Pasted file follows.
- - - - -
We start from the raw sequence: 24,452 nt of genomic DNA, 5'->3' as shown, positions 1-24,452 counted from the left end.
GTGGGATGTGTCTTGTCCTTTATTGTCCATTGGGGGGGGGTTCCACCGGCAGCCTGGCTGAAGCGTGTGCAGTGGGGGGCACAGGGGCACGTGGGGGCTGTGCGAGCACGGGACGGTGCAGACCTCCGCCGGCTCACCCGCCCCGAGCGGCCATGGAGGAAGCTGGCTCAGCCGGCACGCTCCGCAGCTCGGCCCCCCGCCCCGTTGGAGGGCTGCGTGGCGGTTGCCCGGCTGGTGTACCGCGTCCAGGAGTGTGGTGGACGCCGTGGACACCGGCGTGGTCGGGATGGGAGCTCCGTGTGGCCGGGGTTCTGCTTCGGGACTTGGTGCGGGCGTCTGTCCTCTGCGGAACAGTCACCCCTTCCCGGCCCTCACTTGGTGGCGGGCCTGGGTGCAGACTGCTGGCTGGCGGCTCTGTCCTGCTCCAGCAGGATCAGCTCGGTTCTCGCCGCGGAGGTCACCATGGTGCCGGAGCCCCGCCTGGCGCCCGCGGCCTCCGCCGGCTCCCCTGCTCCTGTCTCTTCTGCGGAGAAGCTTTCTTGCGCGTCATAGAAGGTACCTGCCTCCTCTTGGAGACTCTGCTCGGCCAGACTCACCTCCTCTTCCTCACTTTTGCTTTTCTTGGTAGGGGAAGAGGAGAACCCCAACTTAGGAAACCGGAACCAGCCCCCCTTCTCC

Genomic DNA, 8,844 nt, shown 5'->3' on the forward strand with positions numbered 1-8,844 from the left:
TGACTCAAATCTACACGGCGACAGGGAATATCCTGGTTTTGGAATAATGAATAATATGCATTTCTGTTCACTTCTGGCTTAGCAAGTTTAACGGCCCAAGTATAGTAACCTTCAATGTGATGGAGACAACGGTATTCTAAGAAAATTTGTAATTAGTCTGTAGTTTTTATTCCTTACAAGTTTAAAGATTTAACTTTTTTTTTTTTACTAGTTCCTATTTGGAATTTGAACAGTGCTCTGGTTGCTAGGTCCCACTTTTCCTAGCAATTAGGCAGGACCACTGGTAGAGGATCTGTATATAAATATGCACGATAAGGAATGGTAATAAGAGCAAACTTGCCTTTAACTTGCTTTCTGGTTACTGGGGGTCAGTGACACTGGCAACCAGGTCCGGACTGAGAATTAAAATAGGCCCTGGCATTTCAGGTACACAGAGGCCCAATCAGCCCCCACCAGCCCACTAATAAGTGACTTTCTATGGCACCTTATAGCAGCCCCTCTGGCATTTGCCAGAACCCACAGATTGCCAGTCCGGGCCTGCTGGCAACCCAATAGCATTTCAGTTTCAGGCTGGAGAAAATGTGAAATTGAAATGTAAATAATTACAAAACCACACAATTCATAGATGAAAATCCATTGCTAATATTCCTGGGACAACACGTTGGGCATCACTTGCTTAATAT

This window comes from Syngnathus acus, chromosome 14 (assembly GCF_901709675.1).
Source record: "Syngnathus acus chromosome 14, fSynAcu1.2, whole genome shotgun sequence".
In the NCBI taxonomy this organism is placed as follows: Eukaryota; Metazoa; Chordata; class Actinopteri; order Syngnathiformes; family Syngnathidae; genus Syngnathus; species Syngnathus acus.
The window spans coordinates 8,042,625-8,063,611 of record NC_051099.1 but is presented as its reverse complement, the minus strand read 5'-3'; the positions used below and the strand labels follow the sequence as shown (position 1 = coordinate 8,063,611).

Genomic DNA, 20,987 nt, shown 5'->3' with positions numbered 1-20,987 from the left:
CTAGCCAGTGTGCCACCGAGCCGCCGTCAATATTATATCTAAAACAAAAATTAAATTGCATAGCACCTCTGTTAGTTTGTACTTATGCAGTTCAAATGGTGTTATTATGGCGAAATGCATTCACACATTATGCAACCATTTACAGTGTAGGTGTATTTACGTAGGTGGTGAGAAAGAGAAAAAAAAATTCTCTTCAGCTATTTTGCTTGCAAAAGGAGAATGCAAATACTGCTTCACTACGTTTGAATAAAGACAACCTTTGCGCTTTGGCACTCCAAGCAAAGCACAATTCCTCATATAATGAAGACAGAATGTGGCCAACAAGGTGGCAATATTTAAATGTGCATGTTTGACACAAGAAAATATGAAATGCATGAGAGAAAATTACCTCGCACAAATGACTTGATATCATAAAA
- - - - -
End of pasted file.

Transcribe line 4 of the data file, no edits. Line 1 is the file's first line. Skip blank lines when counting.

TGACTCAAATCTACACGGCGACAGGGAATATCCTGGTTTTGGAATAATGAATAATATGCATTTCTGTTCACTTCTGGCTTAGCAAGTTTAACGGCCCAAGTATAGTAACCTTCAATGTGATGGAGACAACGGTATTCTAAGAAAATTTGTAATTAGTCTGTAGTTTTTATTCCTTACAAGTTTAAAGATTTAACTTTTTTTTTTTTACTAGTTCCTATTTGGAATTTGAACAGTGCTCTGGTTGCTAGGTCCCACTTTTCCTAGCAATTAGGCAGGACCACTGGTAGAGGATCTGTATATAAATATGCACGATAAGGAATGGTAATAAGAGCAAACTTGCCTTTAACTTGCTTTCTGGTTACTGGGGGTCAGTGACACTGGCAACCAGGTCCGGACTGAGAATTAAAATAGGCCCTGGCATTTCAGGTACACAGAGGCCCAATCAGCCCCCACCAGCCCACTAATAAGTGACTTTCTATGGCACCTTATAGCAGCCCCTCTGGCATTTGCCAGAACCCACAGATTGCCAGTCCGGGCCTGCTGGCAACCCAATAGCATTTCAGTTTCAGGCTGGAGAAAATGTGAAATTGAAATGTAAATAATTACAAAACCACACAATTCATAGATGAAAATCCATTGCTAATATTCCTGGGACAACACGTTGGGCATCACTTGCTTAATAT